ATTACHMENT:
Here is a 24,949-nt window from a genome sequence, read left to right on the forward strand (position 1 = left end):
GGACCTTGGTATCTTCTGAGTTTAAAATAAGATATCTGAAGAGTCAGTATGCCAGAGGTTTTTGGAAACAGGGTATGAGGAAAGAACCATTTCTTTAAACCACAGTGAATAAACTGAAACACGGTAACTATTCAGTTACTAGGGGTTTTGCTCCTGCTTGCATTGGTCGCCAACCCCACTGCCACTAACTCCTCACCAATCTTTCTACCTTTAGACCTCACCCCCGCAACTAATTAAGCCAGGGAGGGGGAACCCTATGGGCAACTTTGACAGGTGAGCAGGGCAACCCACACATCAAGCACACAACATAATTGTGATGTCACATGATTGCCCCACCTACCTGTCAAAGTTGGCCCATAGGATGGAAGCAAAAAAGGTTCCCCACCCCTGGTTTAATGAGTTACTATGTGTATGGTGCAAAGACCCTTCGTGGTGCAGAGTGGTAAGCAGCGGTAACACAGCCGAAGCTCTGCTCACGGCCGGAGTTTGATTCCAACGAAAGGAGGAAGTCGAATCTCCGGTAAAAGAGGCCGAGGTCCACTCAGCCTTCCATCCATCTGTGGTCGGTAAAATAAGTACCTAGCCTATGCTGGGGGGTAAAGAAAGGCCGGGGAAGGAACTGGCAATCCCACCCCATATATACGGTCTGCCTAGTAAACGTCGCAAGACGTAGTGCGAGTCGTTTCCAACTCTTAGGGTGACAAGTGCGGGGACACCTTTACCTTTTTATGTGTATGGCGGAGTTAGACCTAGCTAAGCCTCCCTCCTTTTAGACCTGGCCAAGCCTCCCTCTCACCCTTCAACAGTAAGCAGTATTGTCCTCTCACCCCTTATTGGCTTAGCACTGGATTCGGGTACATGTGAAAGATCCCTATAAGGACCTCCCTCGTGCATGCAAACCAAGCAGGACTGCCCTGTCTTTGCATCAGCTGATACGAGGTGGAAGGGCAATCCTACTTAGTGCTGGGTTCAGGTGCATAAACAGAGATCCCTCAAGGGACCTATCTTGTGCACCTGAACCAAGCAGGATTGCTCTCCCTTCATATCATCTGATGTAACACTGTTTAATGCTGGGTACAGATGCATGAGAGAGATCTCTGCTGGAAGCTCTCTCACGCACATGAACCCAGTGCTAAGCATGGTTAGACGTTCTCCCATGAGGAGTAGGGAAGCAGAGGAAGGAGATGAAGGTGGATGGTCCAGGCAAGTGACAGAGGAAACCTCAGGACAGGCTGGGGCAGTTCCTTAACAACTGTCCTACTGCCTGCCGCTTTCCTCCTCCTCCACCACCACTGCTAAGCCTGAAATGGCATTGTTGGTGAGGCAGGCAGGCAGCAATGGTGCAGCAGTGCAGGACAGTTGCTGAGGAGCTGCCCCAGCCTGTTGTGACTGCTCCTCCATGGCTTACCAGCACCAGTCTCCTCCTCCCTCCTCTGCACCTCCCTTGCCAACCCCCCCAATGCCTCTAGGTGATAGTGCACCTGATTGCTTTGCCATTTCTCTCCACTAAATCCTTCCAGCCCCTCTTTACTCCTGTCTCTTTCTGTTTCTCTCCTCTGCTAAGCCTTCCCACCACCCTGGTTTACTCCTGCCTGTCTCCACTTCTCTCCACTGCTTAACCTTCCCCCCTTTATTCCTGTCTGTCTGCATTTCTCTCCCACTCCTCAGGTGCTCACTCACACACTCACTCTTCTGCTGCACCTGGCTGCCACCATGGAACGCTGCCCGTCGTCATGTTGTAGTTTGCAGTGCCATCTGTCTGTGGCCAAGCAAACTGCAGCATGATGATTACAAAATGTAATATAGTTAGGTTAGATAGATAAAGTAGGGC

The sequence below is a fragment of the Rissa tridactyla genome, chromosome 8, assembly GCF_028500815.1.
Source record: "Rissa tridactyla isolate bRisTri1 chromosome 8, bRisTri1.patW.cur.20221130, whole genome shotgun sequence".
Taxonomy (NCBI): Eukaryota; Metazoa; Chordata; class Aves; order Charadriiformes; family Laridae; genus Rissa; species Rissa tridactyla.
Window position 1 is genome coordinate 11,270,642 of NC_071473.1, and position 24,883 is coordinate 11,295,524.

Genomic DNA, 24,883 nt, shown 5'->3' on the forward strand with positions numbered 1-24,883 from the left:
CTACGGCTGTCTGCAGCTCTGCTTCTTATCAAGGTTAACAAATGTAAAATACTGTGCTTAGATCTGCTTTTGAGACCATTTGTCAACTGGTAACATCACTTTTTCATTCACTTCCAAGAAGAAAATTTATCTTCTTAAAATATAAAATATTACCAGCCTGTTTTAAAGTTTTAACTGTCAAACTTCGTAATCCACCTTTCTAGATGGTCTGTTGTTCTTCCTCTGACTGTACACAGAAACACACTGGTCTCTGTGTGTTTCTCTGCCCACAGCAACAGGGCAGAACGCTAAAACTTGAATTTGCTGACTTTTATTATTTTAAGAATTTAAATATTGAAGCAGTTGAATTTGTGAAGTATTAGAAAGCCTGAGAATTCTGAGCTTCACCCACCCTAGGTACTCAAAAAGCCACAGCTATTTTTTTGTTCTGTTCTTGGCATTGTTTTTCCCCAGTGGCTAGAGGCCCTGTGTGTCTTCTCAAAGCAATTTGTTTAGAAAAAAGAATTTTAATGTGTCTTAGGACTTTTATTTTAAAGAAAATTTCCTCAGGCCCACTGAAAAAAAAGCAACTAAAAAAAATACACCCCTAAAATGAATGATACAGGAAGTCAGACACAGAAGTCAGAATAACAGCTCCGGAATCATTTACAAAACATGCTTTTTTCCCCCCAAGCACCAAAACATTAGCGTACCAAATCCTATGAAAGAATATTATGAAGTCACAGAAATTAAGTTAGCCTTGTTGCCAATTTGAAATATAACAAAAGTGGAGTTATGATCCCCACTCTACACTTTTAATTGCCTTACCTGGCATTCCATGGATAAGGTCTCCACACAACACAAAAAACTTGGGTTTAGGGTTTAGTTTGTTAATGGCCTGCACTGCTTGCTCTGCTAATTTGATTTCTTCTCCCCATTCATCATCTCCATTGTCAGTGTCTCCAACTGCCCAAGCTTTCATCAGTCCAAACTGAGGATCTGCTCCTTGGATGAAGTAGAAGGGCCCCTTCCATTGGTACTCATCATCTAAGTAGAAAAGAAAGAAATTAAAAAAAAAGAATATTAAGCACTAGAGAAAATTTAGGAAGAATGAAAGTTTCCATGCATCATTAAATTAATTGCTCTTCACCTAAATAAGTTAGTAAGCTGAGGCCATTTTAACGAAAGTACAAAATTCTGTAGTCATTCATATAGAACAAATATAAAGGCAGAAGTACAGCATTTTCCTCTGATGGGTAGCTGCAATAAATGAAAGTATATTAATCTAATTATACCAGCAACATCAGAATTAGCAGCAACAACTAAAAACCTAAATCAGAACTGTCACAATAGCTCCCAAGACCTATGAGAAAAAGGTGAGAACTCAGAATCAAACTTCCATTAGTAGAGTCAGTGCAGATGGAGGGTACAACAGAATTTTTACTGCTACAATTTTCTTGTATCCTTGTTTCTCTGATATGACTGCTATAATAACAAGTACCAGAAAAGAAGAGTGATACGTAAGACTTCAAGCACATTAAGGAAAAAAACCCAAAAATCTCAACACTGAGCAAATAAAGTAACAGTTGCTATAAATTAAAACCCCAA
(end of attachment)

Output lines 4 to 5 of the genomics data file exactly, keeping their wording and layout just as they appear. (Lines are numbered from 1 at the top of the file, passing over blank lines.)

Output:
Source record: "Rissa tridactyla isolate bRisTri1 chromosome 8, bRisTri1.patW.cur.20221130, whole genome shotgun sequence".
Taxonomy (NCBI): Eukaryota; Metazoa; Chordata; class Aves; order Charadriiformes; family Laridae; genus Rissa; species Rissa tridactyla.